The eThekwini municipality has approved the Military Veterans policy which paves the way for military veterans to be given preferential treatment when it comes to housing allocation, tenders and skills development.
The policy, which is in line with the Military Veterans Act, has been met with mixed reactions with the uMkhonto WeSizwe Military Veterans Association (MKMVA) applauding the move while the DA voted against it in council, saying it will only benefit former MK members.
The policy states that the municipality will consider supporting veterans and their dependants on various areas including access to municipal health services, housing, facilitation of job placement, advice on business opportunities and “any other relevant support”.
“The municipality will amend its supply chain policies to make reference to Military Veterans and prescribe conditions under which set asides may be permissible,” states the policy.
It is, however, silent on the percentage of contracts that may be set aside for veterans. Gumede said the group may be included in the 30% share reserved for locals and youth and in certain contracts.
The policy states that setting asides in terms of contracts will be subject to “the condition that business entities where military veterans have interests must meet the basic requirement”.
Mthunzi Gumede, the spokesperson for the Mayor’s Office said there was already a manager dedicated to the affairs of the veterans and the office that will be dedicated solely to the affairs of veterans was being set up.
As per the new policy, the municipality’s housing allocation, skills development and health services’ policies will also be amended to make provisions for this group.
Military veterans are defined in the policy as those people who were part of statutory and non statutory military organisations “which were involved in all sides of South Africa’s liberation war from 1960 to 1994”.
It also includes those who served in the Union Defence Force before 1961 and those who joined the SANDF after 1994 but no longer performed military service.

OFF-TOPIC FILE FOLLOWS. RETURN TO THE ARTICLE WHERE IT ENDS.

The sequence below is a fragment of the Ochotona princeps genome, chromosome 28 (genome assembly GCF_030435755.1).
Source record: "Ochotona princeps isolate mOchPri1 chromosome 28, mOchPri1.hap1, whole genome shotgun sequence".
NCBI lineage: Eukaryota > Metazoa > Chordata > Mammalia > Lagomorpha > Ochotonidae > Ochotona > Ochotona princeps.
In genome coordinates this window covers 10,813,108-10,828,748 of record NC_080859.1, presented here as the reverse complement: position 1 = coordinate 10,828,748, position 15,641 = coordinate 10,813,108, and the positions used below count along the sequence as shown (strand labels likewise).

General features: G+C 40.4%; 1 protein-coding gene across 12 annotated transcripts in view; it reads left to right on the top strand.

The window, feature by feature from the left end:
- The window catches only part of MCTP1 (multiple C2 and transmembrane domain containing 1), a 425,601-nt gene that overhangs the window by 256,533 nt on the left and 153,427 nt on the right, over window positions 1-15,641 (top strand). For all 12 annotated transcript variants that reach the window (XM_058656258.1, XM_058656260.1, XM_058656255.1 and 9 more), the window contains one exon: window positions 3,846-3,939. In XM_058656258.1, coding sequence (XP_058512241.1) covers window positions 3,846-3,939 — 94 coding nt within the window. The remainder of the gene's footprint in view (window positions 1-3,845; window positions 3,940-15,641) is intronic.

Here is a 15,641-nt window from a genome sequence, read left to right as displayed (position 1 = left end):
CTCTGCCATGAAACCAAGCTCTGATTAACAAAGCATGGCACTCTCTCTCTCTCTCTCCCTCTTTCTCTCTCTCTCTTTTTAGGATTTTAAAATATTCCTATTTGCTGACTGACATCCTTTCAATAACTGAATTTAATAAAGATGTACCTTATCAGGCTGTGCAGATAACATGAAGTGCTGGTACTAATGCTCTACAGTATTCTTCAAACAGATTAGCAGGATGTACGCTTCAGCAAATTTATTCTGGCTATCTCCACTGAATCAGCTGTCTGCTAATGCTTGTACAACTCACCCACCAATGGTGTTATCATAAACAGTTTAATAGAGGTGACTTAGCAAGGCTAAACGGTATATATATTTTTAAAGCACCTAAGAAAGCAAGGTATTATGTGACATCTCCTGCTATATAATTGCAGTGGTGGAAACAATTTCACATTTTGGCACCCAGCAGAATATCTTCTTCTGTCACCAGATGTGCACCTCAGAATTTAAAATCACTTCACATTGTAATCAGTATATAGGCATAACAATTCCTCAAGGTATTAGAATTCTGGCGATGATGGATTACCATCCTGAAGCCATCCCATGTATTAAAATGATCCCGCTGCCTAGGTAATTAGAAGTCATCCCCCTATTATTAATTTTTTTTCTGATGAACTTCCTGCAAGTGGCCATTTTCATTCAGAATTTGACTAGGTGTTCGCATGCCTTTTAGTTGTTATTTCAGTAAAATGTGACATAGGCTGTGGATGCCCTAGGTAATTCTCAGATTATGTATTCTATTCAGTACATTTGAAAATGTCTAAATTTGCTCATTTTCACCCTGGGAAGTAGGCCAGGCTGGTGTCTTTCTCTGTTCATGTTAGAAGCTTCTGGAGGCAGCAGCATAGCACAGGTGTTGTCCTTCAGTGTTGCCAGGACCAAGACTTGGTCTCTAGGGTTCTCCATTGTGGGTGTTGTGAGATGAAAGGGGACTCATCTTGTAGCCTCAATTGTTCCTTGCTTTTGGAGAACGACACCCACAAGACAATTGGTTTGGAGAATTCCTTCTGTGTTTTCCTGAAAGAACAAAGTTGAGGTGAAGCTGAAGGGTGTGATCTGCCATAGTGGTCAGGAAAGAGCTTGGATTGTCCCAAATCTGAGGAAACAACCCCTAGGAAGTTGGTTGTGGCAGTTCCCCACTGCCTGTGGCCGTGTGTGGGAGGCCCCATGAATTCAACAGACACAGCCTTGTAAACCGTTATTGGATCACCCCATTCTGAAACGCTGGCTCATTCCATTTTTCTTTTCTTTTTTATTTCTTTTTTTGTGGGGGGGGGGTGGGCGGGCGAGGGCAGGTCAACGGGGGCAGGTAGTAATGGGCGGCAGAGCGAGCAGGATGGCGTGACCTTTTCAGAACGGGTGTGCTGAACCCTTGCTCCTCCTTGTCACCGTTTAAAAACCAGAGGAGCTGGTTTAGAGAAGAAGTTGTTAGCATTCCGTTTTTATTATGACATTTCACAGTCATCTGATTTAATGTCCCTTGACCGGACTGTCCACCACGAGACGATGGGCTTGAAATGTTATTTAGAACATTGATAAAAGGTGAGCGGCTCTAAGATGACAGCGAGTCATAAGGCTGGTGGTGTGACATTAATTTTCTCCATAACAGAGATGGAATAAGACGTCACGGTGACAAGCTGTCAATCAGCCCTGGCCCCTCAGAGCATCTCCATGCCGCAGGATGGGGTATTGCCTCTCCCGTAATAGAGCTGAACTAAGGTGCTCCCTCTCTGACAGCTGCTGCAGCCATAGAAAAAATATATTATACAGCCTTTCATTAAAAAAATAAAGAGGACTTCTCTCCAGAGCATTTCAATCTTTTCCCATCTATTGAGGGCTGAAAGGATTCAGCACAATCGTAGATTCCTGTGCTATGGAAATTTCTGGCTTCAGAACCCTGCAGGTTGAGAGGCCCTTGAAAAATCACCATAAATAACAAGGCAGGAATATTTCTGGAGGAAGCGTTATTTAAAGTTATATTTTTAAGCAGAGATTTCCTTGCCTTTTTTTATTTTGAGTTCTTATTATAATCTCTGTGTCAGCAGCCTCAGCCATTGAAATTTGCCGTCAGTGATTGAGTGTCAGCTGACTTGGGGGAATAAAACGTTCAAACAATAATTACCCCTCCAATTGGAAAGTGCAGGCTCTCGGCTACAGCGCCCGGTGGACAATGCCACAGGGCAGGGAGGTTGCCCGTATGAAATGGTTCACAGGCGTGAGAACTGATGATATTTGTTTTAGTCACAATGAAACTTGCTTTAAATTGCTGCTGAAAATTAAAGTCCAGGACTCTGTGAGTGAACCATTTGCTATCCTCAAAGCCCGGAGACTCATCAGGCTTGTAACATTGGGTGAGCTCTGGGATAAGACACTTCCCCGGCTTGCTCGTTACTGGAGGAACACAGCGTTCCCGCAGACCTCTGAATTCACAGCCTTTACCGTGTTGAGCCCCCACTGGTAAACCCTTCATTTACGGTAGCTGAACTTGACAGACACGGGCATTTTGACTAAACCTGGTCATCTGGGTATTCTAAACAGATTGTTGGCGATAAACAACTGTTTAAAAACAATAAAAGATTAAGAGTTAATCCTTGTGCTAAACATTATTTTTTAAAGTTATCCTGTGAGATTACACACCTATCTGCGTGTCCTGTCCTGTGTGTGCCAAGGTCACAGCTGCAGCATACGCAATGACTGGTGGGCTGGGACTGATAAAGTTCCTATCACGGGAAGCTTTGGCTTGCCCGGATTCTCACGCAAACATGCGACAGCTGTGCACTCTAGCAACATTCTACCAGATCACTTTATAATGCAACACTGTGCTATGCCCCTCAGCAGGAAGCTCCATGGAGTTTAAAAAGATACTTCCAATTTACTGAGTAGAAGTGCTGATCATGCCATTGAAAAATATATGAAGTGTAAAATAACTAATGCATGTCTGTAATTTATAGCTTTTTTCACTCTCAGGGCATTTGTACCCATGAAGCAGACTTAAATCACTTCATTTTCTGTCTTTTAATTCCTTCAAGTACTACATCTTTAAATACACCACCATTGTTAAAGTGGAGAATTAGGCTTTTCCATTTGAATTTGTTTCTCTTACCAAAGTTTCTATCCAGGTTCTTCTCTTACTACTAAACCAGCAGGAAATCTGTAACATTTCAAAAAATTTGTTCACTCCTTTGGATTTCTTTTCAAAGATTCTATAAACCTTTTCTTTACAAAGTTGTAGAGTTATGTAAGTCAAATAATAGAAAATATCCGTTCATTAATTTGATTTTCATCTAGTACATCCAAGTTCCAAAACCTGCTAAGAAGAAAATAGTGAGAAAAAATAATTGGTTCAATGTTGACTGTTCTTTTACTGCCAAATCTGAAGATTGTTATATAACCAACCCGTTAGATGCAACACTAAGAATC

Despite this, DA provincial leader Zwakele Mncwango believes the policy will end up benefiting only members of MKMVA.
MKMVA spokesperson Carl Niehaus was incensed. “The DA must stop behaving like they are the old National Party. They have to understand that they are part of the new South Africa which was brought about by the sacrifices of the military veterans including members of the MK,” said Niehaus.
Mncwango questioned why military veterans should be prioritised ahead of citizens when it comes to basic services like healthcare.
“All the city is doing is to regularise the wrongdoing by MK as they (MKMVA members) have already forcefully occupied RDP houses, now the city wants to regularise that.”
Niehaus who is a former ambassador to the Netherlands, said the policy was in line with international best practice whereby countries give preferential treatment to military veterans as an acknowledgement of their sacrifices and contribution.
“In Western Europe the veterans have free access to all modes of public transport. In the US the Democrats and the Republicans are competing about who can do the most for military veterans.”
Niehaus said getting preferential healthcare treatment would mean the veterans being allowed to make use of military hospitals. and of the expertise there.
Niehaus, a former MK man who lost 65% percent of his hearing, said many of the freedom fighters had lived in the most horrible conditions in foreign countries and many came back with severe mental and physical ailments.
“So if they get privileges more than civilians, what is wrong with that?”
In October last year some former Apla combatants disrupted an executive committee meeting at the Durban City Hall demanding employment while members of MK have occupied houses in Cornubia and Kingsburgh.
Mbulelo Baloyi, spokesperson for the KZN Department of Human Settlements, said the specifications for houses being built for military veterans were different from the normal RDP houses.
Houses for veterans have 3 bedrooms with a garage, kitchen and lounge area. Thirty of these houses, divided equally between Apla, Azanla and MK veterans have already been built in Pietermaritzburg. Construction has also started in Durban.